DWI Locking Devices: Which is More Effective? [POLL]
A bill before the legislature would make DWI interlocking devices available to all who’ve been convicted of driving while under the influence as an alternative to license revocation.
Right now the law states that if you blow a Blood Alcohol Content of .15 or greater, the interlocking device is mandatory.
The latest provisions recommended by the Senate Judiciary Committee would expand the use of the device to all those who’ve been convicted of DWI depending on the number of offenses and the amount of alcohol in their blood.
Right now all state mandate the use of the devices and 20 states mandate them for first time offenders.
According to this from the New Jersey Law Journal:
Under S-385, a first-time offender with a BAC of between .08 and .10 percent would have the device installed for three months. A driver with a BAC between .10 percent and .15 percent would have the device installed for seven months to a year.
A first-time offender with a BAC of .15 percent of more would receive a 7- to 12-month suspension but could apply to have a device installed after 90 days.
In any event, licenses would be suspended for 10 days to allow for rental and installation of the device.
A person with a second DWI would see his or her license suspended for two to four years, instead of two years, and a person with a third DWI will have his or her license suspended for 10 to 20 years, instead of the current 10 years. A judge could order a device to be installed for an additional period following the suspension.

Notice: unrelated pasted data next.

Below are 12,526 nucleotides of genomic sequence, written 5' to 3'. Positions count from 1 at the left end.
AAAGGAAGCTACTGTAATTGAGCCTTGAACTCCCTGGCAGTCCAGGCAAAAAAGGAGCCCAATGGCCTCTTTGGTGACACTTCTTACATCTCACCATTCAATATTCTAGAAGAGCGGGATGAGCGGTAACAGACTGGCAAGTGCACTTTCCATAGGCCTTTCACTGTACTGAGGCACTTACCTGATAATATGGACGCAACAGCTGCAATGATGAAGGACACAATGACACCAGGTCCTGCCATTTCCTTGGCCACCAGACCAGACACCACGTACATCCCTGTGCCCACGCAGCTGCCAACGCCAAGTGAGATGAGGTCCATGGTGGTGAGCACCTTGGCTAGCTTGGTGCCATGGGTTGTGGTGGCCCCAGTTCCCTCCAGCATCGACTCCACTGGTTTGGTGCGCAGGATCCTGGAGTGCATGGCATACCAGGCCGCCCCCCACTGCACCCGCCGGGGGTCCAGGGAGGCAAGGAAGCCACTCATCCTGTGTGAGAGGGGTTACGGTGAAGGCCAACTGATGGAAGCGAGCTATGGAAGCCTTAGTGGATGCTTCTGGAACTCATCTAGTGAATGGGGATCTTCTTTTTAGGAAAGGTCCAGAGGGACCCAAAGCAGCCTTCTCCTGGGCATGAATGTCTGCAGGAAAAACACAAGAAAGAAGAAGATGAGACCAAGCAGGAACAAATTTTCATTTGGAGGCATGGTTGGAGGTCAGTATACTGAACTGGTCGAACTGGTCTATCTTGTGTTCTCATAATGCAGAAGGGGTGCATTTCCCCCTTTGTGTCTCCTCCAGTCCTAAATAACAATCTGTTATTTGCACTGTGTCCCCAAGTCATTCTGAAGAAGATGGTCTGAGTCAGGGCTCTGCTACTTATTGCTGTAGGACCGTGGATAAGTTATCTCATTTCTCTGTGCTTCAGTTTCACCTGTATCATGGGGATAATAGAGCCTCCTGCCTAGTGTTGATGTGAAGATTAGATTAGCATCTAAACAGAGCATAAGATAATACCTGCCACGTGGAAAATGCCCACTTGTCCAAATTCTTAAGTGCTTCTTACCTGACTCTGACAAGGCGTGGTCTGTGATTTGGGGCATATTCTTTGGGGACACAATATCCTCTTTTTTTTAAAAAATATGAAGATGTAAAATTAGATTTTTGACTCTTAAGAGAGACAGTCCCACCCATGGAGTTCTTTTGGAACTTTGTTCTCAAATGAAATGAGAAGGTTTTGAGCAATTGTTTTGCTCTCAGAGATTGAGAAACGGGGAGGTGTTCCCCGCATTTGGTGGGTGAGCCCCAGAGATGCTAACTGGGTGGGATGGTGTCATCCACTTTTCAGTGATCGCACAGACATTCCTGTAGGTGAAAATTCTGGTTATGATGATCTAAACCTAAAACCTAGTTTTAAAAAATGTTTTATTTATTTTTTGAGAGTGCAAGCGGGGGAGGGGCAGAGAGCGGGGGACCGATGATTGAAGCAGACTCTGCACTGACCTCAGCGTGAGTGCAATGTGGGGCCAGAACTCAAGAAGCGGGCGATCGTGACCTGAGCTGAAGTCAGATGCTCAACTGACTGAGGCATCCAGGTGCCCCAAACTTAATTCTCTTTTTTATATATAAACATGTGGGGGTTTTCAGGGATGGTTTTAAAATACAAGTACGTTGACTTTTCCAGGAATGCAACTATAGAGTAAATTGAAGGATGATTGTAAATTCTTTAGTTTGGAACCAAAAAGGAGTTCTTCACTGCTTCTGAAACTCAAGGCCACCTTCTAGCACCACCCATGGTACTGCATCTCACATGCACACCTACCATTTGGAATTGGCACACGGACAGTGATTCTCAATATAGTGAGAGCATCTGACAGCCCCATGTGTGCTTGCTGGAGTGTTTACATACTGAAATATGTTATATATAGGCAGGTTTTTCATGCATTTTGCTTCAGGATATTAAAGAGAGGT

The legislation was written with advice from the Washington, D.C.-based Coalition of Ignition Interlock Manufacturers.
The most common complaint against the use of the interlocking device has always been what happens when the offender uses another car – or has someone else blow into the device to start the car.
Both of these situations have been addressed, in that the offender would have to designate a car he or she would use – and if caught not using it, would face severe penalties.
Also, the device would require the user to blow into it 5 minutes after starting the car; and at intervals of 30 minutes after the car’s been started.
Conventional wisdom would dictate anything making it more inconvenient for the convicted DWI offender to drive would get the message across that drinking and driving are risks not worth taking – but does the use of the interlocking device insure we’ll see a decrease in the number of DUI convictions?
Personally, I would think the risk of losing one’s license would be enough to scare the potential DUI offender from taking the chance to drink and drive – yet that hasn’t seemed to work up until now.
Legislators are betting on the use of the interlocking device.
As a start, it’s not a bad idea to mandate it for all first time DUI offenders.